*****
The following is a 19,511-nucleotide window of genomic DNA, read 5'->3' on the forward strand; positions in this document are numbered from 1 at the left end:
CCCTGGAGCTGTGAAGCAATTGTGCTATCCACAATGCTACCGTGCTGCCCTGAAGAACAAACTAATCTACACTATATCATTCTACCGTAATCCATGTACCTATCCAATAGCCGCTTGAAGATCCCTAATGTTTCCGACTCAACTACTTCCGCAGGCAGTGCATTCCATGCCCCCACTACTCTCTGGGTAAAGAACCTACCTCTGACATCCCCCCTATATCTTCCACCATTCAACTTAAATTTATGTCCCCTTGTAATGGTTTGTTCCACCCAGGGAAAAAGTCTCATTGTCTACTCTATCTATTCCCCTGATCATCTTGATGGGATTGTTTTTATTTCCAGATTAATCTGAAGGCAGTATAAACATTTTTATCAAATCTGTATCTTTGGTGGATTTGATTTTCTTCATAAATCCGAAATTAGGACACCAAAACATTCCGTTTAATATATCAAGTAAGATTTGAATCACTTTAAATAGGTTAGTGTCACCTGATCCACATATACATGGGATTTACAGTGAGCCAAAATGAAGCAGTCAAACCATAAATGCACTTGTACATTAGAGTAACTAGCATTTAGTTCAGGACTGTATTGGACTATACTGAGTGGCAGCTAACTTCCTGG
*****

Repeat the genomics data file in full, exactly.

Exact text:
The following is a 19,511-nucleotide window of genomic DNA, read 5'->3' on the forward strand; positions in this document are numbered from 1 at the left end:
CCCTGGAGCTGTGAAGCAATTGTGCTATCCACAATGCTACCGTGCTGCCCTGAAGAACAAACTAATCTACACTATATCATTCTACCGTAATCCATGTACCTATCCAATAGCCGCTTGAAGATCCCTAATGTTTCCGACTCAACTACTTCCGCAGGCAGTGCATTCCATGCCCCCACTACTCTCTGGGTAAAGAACCTACCTCTGACATCCCCCCTATATCTTCCACCATTCAACTTAAATTTATGTCCCCTTGTAATGGTTTGTTCCACCCAGGGAAAAAGTCTCATTGTCTACTCTATCTATTCCCCTGATCATCTTGATGGGATTGTTTTTATTTCCAGATTAATCTGAAGGCAGTATAAACATTTTTATCAAATCTGTATCTTTGGTGGATTTGATTTTCTTCATAAATCCGAAATTAGGACACCAAAACATTCCGTTTAATATATCAAGTAAGATTTGAATCACTTTAAATAGGTTAGTGTCACCTGATCCACATATACATGGGATTTACAGTGAGCCAAAATGAAGCAGTCAAACCATAAATGCACTTGTACATTAGAGTAACTAGCATTTAGTTCAGGACTGTATTGGACTATACTGAGTGGCAGCTAACTTCCTGG